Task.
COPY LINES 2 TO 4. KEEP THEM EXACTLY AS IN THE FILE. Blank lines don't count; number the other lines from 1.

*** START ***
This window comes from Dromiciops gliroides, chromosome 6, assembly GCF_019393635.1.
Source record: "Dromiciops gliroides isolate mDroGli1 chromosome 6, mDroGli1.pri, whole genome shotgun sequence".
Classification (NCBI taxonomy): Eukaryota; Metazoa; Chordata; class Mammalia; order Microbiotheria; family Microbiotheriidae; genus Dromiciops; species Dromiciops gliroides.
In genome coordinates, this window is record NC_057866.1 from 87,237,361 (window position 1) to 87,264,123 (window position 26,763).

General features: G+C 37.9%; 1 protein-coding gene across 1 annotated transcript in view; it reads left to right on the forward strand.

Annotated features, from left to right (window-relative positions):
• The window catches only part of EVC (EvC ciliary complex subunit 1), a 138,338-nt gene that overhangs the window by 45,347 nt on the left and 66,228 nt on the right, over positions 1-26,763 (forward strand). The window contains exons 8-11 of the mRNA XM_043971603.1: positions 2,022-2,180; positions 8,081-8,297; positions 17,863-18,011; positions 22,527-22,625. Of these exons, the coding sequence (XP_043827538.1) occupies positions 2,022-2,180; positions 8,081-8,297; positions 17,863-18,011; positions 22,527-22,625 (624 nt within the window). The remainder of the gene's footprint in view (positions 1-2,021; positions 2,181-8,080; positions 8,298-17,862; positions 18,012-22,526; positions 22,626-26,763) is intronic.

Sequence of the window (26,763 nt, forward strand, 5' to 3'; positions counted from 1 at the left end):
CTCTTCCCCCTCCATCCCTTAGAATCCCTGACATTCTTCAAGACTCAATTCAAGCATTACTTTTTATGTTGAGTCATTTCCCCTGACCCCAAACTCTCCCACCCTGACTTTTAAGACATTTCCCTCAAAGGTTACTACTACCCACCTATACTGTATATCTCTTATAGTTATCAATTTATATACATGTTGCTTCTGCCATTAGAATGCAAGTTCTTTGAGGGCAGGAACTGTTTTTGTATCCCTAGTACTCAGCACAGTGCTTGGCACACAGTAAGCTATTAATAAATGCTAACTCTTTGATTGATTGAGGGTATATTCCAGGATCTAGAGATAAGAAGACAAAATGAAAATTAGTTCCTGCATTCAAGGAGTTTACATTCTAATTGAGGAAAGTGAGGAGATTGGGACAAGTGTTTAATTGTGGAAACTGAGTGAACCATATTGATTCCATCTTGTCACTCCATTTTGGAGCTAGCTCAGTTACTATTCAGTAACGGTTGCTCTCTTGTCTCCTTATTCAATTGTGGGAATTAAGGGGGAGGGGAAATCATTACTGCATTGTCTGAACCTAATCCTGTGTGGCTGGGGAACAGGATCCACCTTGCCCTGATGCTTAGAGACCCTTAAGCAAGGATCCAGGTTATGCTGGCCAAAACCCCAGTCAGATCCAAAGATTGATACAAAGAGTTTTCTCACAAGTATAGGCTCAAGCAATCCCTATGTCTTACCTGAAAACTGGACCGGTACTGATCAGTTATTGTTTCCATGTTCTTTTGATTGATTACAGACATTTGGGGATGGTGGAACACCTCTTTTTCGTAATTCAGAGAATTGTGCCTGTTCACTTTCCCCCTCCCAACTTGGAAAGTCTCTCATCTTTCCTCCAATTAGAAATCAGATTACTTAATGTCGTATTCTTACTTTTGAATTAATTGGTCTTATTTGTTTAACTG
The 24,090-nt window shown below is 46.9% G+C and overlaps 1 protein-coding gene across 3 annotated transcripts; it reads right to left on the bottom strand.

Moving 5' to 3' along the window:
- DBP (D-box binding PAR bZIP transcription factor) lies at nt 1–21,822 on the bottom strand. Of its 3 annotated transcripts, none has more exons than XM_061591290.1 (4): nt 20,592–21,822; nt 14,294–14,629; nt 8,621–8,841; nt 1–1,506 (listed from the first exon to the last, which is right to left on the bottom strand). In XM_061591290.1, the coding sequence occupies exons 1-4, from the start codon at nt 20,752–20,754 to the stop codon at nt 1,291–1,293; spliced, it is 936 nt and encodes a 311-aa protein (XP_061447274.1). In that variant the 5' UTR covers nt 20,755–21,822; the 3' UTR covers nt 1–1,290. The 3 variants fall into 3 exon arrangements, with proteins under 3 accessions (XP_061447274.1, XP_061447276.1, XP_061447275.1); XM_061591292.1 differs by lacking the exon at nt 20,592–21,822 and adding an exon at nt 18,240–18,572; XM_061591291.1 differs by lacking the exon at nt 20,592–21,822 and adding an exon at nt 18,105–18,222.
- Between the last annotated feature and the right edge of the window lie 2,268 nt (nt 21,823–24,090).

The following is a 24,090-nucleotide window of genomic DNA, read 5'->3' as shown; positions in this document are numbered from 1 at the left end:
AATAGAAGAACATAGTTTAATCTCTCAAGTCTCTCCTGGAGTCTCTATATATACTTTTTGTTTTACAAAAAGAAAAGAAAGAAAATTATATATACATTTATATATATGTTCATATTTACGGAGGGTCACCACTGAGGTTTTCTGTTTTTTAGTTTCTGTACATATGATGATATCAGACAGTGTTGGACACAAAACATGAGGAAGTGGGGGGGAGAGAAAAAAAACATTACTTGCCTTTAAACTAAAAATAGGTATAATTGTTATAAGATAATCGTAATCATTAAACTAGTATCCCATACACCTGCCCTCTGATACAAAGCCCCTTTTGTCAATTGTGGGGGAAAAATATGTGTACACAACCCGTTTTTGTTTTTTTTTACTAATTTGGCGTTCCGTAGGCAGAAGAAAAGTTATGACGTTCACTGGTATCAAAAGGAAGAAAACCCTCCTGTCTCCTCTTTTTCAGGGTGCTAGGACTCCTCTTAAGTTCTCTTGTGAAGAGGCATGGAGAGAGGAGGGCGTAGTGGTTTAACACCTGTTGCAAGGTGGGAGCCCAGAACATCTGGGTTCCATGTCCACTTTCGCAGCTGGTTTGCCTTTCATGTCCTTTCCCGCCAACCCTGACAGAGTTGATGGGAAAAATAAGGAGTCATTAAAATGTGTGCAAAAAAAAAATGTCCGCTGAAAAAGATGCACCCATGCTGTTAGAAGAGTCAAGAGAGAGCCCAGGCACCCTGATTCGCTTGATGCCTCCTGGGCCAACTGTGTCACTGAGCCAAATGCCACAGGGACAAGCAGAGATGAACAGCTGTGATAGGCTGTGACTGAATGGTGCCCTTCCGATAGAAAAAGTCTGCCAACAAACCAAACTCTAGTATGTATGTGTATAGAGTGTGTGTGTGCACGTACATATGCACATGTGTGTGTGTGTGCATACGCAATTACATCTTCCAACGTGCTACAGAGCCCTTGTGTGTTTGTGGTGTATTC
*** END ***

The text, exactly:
Source record: "Dromiciops gliroides isolate mDroGli1 chromosome 6, mDroGli1.pri, whole genome shotgun sequence".
Classification (NCBI taxonomy): Eukaryota; Metazoa; Chordata; class Mammalia; order Microbiotheria; family Microbiotheriidae; genus Dromiciops; species Dromiciops gliroides.
In genome coordinates, this window is record NC_057866.1 from 87,237,361 (window position 1) to 87,264,123 (window position 26,763).